This slideshow requires JavaScript.



Step Up and Dance Video Link

If you can’t possibly wait another second for photos and a post about Melena Rounis’ Step Up and Dance fundraiser on Nov. 27, fear not: footage of the event is available in high-definition glory here.  Remember to keep checking back here for photos and interviews! Hang tight with the video in the meantime.

Student and professional choreographers collaborated on the third concert of the fall semester at UNLV’s Dance Studio One on Nov. 18, 19 and 20.

“Kinetic Connections,” the name of the show, demonstrated the seemingly never-ending stream of abstract, movement-related concert names that the dance department is capable of generating. The pieces themselves, however, showcased a depth of thought on the part of the choreographers.

Guest artists Lawrence Jackson and Lynn Neuman added a professional breadth to the work of the students, but much of what the new choreographers set could have stood on its own anyway.

Jackson's "Exurgency"

Jackson’s “Exurgency” kicked off the show in purple-hued style, juxtaposing calm and precise steps with complex and busy staging. The space in the choreography left room for the dancers to connect with each other, creating a pleasant kind of tension and reality in the transitions. The movement itself was linear, modern-based and prone to canons and it was evident that the piece had been well-rehearsed.

Silence, quickly followed by a track redolent with piano and ambient noise, followed the first number. Jaleesa Staten’s “Hounded,” a pas de quatre, was cloaked in a wandering, baleful guise. The periodic stillness offset more frenetic sections and fierce extensions punctuated the piece. By the end,  the four girls had disrobed down to nude underwear and three were sitting against the far-upstage wall. One girl was left downstage and alone, filling the space with sadness amidst the sound.

Julia Peterson’s “The Strength to Be” was a fresh, industrial-feeling hip-hop piece with syrupy syncopation and strong accents. Ballet technique was evident and the diversity from both the dancers and the choreographer was welcome. The stone faces were an interesting detail, however. In a piece devoted to the strength of individuals, a more direct connection with the audience (indeed, a congregate of individuals), was strangely missing.

Sherer's "Sudden.Anxious.Flood"

“Sudden.Anxious.Flood.,” by Sandra Sherer, lived up to its name. The choreography was cyclic and desperate-feeling, exemplified by dancers rocking nervously and scrambling with abandon. The feverish, nightmare-like soundtrack completed the motif.

Neumann’s piece, explained briefly in the program, was a sort of tribute to Leo Baekeland and, perhaps more importantly, to the substance he invented: plastic. The piece was appropriately titled “Baeke’s Land” and was built around  the laying down of neon tape. The dancers, each attired in what can only be described as the worst of the leavings of the 1980s, executed the pleasantly cacophonous choreography well. The steps were contemporary and almost lyrical  and a section of contact improvisation seemed a fitting tribute to decades past.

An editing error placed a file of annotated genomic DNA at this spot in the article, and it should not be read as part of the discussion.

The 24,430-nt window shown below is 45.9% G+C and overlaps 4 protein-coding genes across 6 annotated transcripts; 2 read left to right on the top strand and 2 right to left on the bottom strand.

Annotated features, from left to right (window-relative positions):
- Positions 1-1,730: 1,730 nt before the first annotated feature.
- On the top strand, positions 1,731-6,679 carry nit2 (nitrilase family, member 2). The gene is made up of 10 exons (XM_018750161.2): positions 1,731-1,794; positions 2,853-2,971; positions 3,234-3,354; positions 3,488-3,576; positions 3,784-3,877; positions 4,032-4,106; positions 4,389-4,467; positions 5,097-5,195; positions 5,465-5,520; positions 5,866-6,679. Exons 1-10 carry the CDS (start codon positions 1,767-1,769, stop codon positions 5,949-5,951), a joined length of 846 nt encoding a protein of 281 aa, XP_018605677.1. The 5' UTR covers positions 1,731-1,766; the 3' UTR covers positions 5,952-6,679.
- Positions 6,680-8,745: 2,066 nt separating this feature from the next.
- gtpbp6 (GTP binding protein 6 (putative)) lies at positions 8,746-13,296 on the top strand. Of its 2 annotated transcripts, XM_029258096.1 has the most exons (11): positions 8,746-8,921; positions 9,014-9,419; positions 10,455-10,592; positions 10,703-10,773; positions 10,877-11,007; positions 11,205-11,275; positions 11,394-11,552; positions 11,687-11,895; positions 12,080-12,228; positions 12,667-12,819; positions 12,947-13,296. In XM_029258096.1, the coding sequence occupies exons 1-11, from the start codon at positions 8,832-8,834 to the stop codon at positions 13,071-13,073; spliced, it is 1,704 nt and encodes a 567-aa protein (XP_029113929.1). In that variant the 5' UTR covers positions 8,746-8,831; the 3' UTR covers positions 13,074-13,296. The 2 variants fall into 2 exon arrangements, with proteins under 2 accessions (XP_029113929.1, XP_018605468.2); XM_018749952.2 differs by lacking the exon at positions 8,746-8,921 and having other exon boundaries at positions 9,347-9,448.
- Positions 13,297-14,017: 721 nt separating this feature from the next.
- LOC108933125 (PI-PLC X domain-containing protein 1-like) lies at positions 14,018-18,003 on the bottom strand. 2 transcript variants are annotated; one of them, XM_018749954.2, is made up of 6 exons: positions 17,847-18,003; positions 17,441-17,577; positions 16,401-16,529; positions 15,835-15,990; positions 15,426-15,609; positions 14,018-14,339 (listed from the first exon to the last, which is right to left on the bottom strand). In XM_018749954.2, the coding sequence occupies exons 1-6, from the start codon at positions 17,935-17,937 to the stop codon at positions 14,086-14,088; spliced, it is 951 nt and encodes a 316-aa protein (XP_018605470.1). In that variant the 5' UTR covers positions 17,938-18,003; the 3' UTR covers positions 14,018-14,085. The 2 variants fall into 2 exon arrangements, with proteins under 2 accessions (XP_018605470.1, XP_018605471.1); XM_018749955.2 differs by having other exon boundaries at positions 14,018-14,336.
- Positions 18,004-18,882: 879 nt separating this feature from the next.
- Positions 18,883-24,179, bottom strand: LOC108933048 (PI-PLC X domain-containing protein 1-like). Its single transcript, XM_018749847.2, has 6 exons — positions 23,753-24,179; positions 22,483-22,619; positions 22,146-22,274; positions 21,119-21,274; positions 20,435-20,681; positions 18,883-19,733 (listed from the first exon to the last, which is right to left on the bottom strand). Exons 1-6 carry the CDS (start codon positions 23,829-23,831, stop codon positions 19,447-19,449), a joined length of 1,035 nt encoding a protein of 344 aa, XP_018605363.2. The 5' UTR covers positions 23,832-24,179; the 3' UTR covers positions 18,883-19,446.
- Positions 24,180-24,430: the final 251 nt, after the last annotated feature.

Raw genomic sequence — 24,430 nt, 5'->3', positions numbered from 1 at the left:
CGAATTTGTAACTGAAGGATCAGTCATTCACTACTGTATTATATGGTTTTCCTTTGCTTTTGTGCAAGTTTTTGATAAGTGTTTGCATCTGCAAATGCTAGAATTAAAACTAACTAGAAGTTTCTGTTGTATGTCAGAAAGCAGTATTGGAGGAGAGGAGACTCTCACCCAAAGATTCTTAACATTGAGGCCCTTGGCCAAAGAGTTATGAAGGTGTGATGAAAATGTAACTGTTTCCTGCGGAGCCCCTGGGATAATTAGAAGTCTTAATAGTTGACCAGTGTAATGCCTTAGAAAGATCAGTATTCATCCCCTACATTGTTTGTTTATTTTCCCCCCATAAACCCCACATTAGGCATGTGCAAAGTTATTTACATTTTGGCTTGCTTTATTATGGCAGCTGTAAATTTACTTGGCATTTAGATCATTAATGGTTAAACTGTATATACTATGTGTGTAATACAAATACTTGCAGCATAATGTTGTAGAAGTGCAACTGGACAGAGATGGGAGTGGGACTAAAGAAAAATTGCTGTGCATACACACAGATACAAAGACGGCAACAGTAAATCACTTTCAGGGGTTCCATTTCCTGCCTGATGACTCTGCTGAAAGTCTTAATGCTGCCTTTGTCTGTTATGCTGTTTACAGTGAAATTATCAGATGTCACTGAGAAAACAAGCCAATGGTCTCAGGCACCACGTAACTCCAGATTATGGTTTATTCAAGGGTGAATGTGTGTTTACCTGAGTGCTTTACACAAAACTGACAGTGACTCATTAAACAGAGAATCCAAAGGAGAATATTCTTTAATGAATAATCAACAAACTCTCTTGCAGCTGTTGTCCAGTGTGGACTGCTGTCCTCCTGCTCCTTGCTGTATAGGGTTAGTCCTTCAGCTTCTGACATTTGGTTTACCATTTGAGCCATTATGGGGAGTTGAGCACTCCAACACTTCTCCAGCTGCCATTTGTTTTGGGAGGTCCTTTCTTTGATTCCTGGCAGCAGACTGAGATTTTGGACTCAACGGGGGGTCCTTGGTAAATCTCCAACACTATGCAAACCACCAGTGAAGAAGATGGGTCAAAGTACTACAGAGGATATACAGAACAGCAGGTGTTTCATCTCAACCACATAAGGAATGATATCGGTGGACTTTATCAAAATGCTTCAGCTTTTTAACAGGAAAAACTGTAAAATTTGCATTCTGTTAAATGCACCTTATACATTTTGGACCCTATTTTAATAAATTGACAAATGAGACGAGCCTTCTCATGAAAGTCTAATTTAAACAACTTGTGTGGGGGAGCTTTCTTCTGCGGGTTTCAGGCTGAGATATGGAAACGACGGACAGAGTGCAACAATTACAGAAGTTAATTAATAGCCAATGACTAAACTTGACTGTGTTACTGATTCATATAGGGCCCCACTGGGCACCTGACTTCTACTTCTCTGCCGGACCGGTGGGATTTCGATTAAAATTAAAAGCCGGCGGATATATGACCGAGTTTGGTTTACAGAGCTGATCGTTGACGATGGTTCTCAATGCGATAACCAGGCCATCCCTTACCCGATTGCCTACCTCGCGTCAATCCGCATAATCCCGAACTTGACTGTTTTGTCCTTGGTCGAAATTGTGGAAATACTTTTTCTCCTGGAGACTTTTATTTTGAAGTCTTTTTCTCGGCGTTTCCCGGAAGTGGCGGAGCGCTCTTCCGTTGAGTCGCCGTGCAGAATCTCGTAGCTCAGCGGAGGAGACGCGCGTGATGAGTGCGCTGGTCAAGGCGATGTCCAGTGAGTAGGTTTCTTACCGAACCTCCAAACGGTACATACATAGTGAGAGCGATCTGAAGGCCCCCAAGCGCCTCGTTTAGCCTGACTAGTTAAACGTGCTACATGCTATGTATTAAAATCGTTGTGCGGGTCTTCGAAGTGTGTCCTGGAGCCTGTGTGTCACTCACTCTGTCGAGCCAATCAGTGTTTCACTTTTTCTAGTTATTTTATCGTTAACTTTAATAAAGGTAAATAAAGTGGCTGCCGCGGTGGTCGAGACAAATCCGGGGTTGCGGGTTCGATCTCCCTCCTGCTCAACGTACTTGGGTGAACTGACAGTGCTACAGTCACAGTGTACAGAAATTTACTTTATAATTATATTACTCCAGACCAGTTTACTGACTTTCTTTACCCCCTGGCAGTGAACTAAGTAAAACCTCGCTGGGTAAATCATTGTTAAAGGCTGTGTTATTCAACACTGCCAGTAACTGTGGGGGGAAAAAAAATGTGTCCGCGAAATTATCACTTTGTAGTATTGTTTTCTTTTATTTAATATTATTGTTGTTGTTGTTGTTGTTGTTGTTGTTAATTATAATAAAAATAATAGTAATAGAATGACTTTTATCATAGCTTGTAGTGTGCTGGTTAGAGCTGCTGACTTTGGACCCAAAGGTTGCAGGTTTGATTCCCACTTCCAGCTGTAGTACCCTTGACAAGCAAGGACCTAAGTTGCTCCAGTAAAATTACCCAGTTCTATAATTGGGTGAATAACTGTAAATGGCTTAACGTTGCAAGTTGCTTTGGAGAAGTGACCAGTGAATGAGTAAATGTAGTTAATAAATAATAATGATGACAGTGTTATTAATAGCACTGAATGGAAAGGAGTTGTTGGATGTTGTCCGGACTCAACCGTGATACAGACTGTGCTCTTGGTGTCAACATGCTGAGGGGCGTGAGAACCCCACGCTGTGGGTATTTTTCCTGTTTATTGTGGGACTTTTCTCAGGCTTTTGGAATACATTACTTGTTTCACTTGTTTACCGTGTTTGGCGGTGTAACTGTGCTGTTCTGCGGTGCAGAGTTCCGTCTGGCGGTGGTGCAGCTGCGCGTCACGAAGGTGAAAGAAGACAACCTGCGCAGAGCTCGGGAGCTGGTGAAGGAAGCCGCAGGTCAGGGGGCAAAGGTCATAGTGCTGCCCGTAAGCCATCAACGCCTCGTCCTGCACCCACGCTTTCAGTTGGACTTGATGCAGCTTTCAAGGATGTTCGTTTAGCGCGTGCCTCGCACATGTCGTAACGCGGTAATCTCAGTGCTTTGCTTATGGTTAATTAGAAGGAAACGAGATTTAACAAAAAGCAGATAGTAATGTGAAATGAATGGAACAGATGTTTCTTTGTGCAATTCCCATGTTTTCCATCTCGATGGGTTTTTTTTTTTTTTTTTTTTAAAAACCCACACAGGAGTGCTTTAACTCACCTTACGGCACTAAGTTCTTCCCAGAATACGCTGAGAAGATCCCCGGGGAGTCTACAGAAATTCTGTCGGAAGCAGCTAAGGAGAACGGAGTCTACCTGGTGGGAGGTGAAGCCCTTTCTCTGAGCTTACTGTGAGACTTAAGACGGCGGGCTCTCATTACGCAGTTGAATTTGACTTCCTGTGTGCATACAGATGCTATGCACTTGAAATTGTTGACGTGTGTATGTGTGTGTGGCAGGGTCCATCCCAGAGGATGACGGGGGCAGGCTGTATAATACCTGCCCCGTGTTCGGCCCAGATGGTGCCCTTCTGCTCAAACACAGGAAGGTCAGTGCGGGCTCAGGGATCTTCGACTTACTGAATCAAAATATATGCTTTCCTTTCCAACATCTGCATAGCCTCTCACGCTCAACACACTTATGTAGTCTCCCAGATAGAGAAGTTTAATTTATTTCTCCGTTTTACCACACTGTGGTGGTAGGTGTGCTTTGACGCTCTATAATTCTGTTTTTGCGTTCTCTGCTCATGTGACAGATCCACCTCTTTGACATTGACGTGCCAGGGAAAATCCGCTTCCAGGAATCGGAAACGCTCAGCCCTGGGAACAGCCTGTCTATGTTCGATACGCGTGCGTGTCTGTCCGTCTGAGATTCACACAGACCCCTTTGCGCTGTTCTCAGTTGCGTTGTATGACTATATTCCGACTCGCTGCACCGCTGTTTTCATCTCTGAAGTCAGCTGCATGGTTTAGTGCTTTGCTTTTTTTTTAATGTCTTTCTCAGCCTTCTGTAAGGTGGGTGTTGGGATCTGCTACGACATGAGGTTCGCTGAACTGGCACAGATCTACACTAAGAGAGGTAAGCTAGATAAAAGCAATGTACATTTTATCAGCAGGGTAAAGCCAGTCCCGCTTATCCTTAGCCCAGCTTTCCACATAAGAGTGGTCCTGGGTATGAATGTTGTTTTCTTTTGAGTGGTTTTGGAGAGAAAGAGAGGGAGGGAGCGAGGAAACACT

Wilkerson's "With Love in Love"

Perhaps the most pedestrian story was displayed in “With Love in Love,” by Ashley Wilkerson. The music was reminiscint of a vintage Disney movie and the sweetheart characters matched perfectly. The straightforward narrative, with its unabashed entertainment value, was a respite from some of the more abstract pieces. Dancers Rachael Hayner and RJ Hughes did well with the choreography, although establishing a connection with the audience seemed to be a challenge at times. More expressive faces could have cleared up somewhat ambiguous scenarios throughout the piece.

UNLV’s emphasis on modern-based technique was evident in Jennie Carroll’s “Unlimited,” accompanied by deep acoustic guitar. The clear, linear movment contrastd with the fragmented and multifaceted nature of the piece, leading to a visual complexity that seemed to fit the title.

“A Jar of Broken Pieces,” choreographed by Emily Miller, was a percussive and pleading piece exemplified by the intense reds in the four girls’ flouncing tutus. The sweeping aggressivnes and shorter length made it more audience-accessible and the movement was well suited to the group of dancers.

Anna Fazio’s “Society” surged forward from the beginning. The start of the piece had a dark vibe to it and the choreographic progression of the dancers, often with oen following closely behind the other, could have symbolized an evolution of sorts. The frenzied running seemed to be further commentary. Either way, the eye contact between both the dancers themselves and the dancers and the audience was excellent and engaging.

Michael Coleman's "As the Last Petal Falls"